Dr. Lynn Mikula, the hospital’s executive vice-president, chief of staff and chief medical executive, said a new therapeutic treatment clinic established within the hospital’s COVID-19 assessment centre will provide eligible patients with access to a virtual medical assessment with a physician at Lakeridge Health based in Oshawa.
The clinic — by appointment only — is available for adults with mild to moderate COVID-19 who are at the highest risk of progressing to serious illness.
If Paxlovid is prescribed by the Lakeridge physician, the drug will be directly made available through PRHC’s assessment centre. The hospital says the federal government is currently shouldering the cost of the treatment which includes six pills a day for five days
Mikula says time is “of the essence” for the drug as it works best when taken early — the drug can only be prescribed within the first five days after symptoms of COVID-19 begin and only after a positive test result has been received.
“Any new arrow in our treatment quiver is great,” said Mikula. “Paxlovid is exciting because what it allows us to do is for a patient — who is at risk of progressing to serious illness — is if they receive it within that five days — that narrow window — we know there’s a chance of stopping that progression to serious illness.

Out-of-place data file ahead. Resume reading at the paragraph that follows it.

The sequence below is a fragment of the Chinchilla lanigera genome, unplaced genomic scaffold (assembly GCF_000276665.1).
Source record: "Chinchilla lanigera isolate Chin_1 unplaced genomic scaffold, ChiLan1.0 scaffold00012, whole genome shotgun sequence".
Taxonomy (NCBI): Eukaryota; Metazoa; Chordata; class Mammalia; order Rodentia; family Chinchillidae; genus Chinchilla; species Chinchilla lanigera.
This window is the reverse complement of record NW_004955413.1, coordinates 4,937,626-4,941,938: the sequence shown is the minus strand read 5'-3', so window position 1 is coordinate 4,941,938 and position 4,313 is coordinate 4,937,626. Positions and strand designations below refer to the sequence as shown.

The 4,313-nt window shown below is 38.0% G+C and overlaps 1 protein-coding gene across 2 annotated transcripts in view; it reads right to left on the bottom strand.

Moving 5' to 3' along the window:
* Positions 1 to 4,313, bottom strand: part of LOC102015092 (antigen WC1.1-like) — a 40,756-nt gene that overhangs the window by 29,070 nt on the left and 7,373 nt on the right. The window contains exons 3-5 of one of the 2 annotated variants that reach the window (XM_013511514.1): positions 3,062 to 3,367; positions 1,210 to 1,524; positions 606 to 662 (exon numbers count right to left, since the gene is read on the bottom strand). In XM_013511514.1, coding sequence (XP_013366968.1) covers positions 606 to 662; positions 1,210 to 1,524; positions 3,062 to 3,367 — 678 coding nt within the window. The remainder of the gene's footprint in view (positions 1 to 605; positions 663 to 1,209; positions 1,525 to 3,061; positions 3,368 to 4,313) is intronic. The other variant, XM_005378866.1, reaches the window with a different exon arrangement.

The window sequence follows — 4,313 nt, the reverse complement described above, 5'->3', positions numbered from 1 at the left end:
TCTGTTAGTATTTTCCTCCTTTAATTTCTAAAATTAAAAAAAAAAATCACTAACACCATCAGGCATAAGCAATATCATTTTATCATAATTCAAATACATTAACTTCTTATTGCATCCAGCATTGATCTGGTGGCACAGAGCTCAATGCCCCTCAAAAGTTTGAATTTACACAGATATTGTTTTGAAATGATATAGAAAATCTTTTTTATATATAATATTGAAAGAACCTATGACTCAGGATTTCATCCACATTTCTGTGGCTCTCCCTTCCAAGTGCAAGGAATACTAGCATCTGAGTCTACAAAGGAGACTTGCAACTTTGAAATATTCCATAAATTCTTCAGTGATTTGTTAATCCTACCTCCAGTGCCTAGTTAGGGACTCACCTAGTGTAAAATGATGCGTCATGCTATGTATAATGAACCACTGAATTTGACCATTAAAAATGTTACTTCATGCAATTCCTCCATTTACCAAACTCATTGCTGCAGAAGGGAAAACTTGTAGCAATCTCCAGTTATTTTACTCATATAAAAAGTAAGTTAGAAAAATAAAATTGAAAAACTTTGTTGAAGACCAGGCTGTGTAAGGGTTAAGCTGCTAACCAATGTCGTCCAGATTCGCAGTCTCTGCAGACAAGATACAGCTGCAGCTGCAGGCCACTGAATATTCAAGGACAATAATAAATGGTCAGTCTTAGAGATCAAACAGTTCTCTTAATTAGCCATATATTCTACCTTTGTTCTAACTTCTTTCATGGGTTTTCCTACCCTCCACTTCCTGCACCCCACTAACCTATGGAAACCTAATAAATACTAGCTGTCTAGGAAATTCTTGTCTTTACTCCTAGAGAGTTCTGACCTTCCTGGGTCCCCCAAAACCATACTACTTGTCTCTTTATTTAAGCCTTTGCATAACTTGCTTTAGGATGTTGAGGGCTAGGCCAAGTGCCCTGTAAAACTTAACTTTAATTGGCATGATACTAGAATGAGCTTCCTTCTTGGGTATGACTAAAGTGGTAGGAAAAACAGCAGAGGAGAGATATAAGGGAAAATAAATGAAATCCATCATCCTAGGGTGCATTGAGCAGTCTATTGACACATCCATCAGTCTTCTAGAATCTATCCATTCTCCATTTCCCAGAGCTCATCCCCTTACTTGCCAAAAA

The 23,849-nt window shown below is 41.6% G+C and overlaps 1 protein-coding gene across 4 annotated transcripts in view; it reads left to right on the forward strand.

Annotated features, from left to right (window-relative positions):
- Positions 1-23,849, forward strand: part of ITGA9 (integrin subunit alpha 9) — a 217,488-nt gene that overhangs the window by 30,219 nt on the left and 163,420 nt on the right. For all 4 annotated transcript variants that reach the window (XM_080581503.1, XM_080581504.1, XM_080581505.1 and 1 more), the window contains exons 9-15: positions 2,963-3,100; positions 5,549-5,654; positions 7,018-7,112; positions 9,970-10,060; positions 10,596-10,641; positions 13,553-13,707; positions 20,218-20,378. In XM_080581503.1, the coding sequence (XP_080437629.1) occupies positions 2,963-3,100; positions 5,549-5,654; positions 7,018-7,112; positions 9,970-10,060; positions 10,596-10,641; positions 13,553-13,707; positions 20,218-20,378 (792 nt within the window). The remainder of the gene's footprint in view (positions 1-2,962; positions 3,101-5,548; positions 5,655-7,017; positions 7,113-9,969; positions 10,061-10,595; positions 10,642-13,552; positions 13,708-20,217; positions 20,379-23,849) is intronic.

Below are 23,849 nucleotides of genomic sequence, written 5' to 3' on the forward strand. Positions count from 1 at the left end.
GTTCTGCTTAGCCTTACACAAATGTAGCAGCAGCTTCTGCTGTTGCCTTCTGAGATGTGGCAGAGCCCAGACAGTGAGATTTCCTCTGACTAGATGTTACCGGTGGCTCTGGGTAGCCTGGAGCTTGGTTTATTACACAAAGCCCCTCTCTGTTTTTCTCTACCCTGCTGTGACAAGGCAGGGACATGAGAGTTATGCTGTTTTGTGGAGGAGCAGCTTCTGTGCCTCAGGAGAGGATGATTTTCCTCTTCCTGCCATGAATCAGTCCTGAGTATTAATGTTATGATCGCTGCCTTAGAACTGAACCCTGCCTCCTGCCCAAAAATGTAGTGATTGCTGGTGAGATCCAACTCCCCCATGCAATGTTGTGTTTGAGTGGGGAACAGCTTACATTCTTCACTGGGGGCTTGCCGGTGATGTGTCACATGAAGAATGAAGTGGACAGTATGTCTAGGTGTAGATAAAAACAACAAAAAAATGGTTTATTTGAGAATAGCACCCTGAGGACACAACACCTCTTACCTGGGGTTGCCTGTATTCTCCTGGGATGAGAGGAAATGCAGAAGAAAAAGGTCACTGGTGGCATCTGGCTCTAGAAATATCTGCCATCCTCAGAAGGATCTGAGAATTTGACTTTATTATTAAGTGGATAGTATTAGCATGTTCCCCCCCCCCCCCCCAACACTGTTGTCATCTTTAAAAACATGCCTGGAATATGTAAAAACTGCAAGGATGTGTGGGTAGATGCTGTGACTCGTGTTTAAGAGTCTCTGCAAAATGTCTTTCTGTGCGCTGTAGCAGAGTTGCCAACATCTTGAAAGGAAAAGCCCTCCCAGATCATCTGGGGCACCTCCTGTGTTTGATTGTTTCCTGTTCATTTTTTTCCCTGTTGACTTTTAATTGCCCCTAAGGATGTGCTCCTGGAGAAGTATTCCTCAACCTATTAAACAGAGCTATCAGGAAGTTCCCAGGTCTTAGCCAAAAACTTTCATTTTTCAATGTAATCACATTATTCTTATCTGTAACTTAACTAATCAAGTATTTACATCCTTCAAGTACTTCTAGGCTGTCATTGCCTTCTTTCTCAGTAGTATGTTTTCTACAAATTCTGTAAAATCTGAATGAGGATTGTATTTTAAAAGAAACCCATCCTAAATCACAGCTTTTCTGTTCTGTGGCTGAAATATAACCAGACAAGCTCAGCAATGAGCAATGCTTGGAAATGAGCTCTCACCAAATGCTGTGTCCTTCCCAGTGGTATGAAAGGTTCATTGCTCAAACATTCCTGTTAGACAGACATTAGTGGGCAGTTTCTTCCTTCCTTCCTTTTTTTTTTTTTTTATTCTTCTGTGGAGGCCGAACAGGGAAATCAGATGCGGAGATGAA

“So it keeps people out of hospital, it keeps them from becoming seriously ill or life-threateningly ill, particularly the most vulnerable individuals who have other health conditions that put them at grave risk for COVID-19.”
Lakeridge Health is one of 15 centres in Ontario administering the drug, which received Health Canada approval in January 2022. and Ontario receive its first shipment in late January. Shipments of the drug to PRHC will be “ongoing” as part of the partnership between the hospitals, Mikula said.
“They are working with us to make sure that we have access for the patients in our region,” said Mikula. “Right now, the supply is available to meet the demand. The demand is fairly low. We expect both of those things will change — we expect the supply will increase, and the demand will increase.
“For the moment we have what we need to meet the demands of the community,” she added. “But week by week this will continue to shift. We think we will be able to continue to meet demand.”
Mikula noted while the number of hospitalized patients across Ontario continues to gradually decline, the situation at PRHC remains “serious” due to ongoing staff shortages and challenges related to the Omicron wave.
As of 1 p.m. Tuesday, the hospital had 20 patients admitted with COVID-19, with six receiving treatment in an intensive care unit. There is still one ongoing COVID-19 outbreak on a hospital unit.
She noted approximately 100 staff and physicians are off from work due to either COVID-19 or being identified as a close contact of an individual with COVID-19.
A month ago, the hospital was in the midst of three outbreaks with up to 200 staff off for COVID-19-related reasons.
As a result, the hospital continues to limit surgical and procedural activity to emergency and urgent cases.
“As we continue to keep a close eye on the situation at PRHC and across the health-care system across Ontario, we will carefully assess our ability to gradually resume non-urgent procedures and surgeries in alignment with provincial direction,” Mikula said.